Boccia is a target sport that tests muscle control and accuracy, demanding extreme skill and concentration at the highest level.
Boccia is played in more than 50 countries.

Key facts

Venue: ExCeL
Dates: Sunday 2 September – Saturday 8 September 2012
Medal events: 7
Athletes: 104

Believed to have Ancient Greek origins, Boccia is a tough test of nerve, tactics and skill. Played on a rectangular court by individuals, pairs and teams, the sport offers both tension and excitement, as athletes aim to land balls close to a target ball, across a series of demanding ends.

The basics

The object of the game is to propel a ball so that it lands as close as possible to the white target ball, known as the ‘jack’. Each player, pair or team gets six balls on each end. At the close of each end, the athlete, pair or team whose ball is closest to the jack scores one point, and receives an additional point for every ball that sits closer to the jack than the opposition’s closest ball. Individual and pairs matches consist of four ends, while team events are held over six ends.

Boccia is played by wheelchair athletes with cerebral palsy and related locomotor conditions, with players required to be in a seated position within a throwing box at one end of the playing court. The classification system ensures an even playing field for athletes to compete against others with similar disabilities.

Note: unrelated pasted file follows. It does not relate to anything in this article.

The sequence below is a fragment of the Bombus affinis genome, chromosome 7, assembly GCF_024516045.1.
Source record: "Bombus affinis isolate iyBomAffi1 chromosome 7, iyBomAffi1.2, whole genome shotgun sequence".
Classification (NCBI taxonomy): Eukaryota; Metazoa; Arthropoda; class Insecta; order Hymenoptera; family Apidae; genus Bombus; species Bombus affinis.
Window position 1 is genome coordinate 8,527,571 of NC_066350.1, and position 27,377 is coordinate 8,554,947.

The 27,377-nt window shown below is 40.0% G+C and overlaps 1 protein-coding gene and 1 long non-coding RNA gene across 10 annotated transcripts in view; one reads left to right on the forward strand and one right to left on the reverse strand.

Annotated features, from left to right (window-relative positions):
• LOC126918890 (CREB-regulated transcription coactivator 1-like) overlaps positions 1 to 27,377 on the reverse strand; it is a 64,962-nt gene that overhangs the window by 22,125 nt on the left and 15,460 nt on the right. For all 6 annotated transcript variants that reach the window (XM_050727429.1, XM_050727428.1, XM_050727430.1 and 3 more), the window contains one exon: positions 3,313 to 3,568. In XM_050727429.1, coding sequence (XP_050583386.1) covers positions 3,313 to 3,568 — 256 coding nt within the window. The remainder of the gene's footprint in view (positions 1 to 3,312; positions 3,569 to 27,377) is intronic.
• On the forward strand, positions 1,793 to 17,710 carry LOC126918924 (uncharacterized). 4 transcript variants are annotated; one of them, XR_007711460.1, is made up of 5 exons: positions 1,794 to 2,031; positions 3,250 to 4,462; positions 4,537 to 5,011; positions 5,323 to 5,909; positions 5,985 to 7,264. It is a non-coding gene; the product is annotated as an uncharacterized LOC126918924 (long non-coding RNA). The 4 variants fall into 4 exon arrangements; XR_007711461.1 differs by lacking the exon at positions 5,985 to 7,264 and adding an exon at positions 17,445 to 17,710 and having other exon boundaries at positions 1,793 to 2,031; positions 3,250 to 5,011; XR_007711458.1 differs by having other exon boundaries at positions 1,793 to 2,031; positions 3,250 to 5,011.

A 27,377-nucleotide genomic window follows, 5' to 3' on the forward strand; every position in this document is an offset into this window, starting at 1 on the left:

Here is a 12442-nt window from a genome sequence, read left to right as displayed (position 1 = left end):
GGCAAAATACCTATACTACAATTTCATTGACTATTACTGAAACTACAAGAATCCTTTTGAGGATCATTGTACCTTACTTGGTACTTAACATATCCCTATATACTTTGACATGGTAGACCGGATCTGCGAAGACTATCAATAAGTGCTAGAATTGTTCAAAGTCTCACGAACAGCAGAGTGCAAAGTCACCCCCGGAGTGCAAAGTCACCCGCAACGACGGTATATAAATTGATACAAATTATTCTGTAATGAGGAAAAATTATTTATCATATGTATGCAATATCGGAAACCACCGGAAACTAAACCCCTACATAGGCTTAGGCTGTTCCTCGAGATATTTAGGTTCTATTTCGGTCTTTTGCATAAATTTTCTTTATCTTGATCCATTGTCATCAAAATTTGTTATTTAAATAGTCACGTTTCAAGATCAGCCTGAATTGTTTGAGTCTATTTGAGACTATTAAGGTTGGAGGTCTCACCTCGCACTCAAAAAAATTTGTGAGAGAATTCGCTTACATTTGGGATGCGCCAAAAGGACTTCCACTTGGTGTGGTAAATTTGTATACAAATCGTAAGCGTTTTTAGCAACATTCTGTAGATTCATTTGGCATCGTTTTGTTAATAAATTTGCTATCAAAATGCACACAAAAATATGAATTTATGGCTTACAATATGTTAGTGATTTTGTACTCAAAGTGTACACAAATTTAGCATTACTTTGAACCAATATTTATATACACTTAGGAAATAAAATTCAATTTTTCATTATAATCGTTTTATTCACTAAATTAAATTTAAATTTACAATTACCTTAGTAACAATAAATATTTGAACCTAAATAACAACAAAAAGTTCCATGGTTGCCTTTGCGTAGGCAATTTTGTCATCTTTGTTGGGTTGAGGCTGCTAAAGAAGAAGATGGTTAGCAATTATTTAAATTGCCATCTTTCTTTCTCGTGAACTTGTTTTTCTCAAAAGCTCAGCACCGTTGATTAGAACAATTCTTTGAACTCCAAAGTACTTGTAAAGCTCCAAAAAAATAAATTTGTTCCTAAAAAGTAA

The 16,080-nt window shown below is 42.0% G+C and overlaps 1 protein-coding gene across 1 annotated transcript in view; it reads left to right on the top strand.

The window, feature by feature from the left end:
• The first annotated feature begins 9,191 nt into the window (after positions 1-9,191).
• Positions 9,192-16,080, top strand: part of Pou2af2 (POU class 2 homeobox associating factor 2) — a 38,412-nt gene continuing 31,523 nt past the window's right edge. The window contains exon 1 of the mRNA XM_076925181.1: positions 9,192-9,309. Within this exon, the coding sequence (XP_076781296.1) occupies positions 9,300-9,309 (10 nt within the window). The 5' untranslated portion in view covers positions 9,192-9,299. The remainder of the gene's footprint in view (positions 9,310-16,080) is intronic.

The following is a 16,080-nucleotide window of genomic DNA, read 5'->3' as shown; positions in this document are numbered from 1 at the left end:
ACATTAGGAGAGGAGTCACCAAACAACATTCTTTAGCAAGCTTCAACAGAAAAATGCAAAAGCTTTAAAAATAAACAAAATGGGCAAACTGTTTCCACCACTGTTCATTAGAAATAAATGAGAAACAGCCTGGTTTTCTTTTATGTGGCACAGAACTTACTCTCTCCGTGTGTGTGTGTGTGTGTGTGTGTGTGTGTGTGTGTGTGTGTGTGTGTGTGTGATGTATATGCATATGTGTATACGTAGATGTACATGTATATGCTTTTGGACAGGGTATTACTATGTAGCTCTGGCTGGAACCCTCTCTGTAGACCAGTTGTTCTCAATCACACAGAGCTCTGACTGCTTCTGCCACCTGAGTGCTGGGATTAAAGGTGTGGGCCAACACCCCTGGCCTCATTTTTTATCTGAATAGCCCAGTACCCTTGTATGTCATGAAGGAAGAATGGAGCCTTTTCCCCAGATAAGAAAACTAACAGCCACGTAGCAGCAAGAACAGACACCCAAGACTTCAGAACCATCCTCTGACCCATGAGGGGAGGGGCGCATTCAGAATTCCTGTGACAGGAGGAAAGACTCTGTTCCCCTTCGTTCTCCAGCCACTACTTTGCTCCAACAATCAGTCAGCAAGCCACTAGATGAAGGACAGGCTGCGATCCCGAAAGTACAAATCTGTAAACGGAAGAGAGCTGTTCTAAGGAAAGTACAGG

Boccia, past and present

Boccia was introduced to the Paralympic programme at the New York and Stoke Mandeville 1984 Games. Today, there are seven medal events on the programme, all of which are open to athletes of either gender. The sport is currently played competitively in more than 50 countries worldwide.

For London 2012, the Boccia competition will be held at ExCeL, a multi-purpose events venue that will also host a number of other Paralympic and Olympic sports.

Jargon buster

– Court: The playing area, measuring 12.5m x 6m.
– End:
 A passage of play that features six balls per athlete, pair or team.
– Jack:
 The white target ball; competitors aim to land their balls as close to the jack as possible

Get involved

Boccia is truly a sport for all. A game of skill, it can be played together by men and women of all ages – with or without a disability.

The Cerebral Palsy International Sports and Recreation Association (or CPISRA) governs the sport at international level; to get involved with the sport in the UK, check with Boccia EnglandScottish Disability Sport, the Federation of Disability Sport Wales or Disability Sports Northern Ireland. You can also learn more about how to get involved on the Parasport website.

Great Britain compete in the Beijing 2008 Paralympic Games

~ by superbowlnyc on June 13, 2011.

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